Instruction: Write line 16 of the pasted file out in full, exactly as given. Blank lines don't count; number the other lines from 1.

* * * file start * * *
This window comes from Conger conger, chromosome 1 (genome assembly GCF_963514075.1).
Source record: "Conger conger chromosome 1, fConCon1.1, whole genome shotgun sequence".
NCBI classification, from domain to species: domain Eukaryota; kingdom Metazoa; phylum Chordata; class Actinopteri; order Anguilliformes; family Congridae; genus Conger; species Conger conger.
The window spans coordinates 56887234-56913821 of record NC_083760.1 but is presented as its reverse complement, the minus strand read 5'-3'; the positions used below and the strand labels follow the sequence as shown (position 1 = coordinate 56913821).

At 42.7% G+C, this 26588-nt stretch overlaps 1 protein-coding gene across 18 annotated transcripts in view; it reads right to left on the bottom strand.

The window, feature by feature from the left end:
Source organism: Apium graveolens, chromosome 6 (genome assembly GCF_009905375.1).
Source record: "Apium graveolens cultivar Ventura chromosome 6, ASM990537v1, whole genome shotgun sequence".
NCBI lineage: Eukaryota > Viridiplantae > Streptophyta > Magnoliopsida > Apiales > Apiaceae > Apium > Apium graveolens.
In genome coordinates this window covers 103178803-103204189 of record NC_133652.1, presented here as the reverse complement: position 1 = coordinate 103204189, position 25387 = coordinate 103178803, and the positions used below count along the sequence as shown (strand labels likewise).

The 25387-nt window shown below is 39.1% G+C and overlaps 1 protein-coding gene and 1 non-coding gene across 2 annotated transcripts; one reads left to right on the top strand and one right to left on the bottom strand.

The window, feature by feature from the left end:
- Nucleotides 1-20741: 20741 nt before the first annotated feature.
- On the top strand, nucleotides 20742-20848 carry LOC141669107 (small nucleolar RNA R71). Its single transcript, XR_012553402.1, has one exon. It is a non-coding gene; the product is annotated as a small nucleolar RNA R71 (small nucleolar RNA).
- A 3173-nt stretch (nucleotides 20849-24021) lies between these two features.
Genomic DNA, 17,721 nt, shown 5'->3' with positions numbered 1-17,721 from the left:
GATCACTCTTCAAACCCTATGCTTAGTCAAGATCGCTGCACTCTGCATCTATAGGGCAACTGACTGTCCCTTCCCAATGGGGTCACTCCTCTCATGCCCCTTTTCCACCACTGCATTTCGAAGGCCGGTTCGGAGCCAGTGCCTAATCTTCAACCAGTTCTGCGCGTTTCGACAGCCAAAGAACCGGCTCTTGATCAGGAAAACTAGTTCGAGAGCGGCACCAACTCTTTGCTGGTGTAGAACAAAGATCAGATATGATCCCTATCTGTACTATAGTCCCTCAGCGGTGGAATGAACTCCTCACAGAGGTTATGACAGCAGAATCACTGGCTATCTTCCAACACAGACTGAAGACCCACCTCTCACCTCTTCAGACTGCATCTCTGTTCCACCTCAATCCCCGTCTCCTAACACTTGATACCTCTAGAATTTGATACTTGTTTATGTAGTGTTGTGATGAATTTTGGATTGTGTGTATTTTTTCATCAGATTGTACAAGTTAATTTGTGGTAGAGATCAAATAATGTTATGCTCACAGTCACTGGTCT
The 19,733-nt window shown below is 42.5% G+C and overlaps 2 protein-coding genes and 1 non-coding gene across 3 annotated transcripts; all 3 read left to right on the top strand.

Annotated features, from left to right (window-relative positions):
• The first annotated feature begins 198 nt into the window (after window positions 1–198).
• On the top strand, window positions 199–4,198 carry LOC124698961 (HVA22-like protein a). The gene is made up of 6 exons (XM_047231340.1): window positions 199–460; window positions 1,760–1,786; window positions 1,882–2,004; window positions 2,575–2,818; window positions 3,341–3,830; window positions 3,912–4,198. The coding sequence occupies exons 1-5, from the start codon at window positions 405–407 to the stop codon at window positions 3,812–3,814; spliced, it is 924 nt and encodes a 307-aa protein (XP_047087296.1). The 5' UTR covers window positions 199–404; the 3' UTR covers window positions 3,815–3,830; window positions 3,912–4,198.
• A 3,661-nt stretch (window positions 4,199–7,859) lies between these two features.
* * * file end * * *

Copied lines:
Genomic DNA, 17,721 nt, shown 5'->3' with positions numbered 1-17,721 from the left: